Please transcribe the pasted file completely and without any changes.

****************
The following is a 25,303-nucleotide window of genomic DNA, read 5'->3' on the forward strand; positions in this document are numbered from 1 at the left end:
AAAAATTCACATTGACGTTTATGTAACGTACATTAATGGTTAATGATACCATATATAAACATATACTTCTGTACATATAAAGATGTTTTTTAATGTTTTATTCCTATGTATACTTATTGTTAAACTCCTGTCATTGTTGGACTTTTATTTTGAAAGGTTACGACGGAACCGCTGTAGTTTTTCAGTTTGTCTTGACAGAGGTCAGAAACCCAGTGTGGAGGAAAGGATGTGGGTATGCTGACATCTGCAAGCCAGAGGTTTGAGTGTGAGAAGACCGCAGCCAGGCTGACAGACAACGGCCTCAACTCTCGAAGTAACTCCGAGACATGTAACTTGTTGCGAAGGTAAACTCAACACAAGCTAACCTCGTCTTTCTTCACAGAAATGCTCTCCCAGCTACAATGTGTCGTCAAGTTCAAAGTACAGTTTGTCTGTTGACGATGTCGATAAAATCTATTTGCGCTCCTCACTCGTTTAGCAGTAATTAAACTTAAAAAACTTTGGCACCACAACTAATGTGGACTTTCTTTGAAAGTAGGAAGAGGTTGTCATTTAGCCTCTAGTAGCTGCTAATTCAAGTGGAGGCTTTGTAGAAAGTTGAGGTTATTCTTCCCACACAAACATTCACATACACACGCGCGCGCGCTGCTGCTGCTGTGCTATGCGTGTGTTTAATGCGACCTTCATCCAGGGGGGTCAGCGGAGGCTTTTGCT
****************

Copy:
The following is a 25,303-nucleotide window of genomic DNA, read 5'->3' on the forward strand; positions in this document are numbered from 1 at the left end:
AAAAATTCACATTGACGTTTATGTAACGTACATTAATGGTTAATGATACCATATATAAACATATACTTCTGTACATATAAAGATGTTTTTTAATGTTTTATTCCTATGTATACTTATTGTTAAACTCCTGTCATTGTTGGACTTTTATTTTGAAAGGTTACGACGGAACCGCTGTAGTTTTTCAGTTTGTCTTGACAGAGGTCAGAAACCCAGTGTGGAGGAAAGGATGTGGGTATGCTGACATCTGCAAGCCAGAGGTTTGAGTGTGAGAAGACCGCAGCCAGGCTGACAGACAACGGCCTCAACTCTCGAAGTAACTCCGAGACATGTAACTTGTTGCGAAGGTAAACTCAACACAAGCTAACCTCGTCTTTCTTCACAGAAATGCTCTCCCAGCTACAATGTGTCGTCAAGTTCAAAGTACAGTTTGTCTGTTGACGATGTCGATAAAATCTATTTGCGCTCCTCACTCGTTTAGCAGTAATTAAACTTAAAAAACTTTGGCACCACAACTAATGTGGACTTTCTTTGAAAGTAGGAAGAGGTTGTCATTTAGCCTCTAGTAGCTGCTAATTCAAGTGGAGGCTTTGTAGAAAGTTGAGGTTATTCTTCCCACACAAACATTCACATACACACGCGCGCGCGCTGCTGCTGCTGTGCTATGCGTGTGTTTAATGCGACCTTCATCCAGGGGGGTCAGCGGAGGCTTTTGCT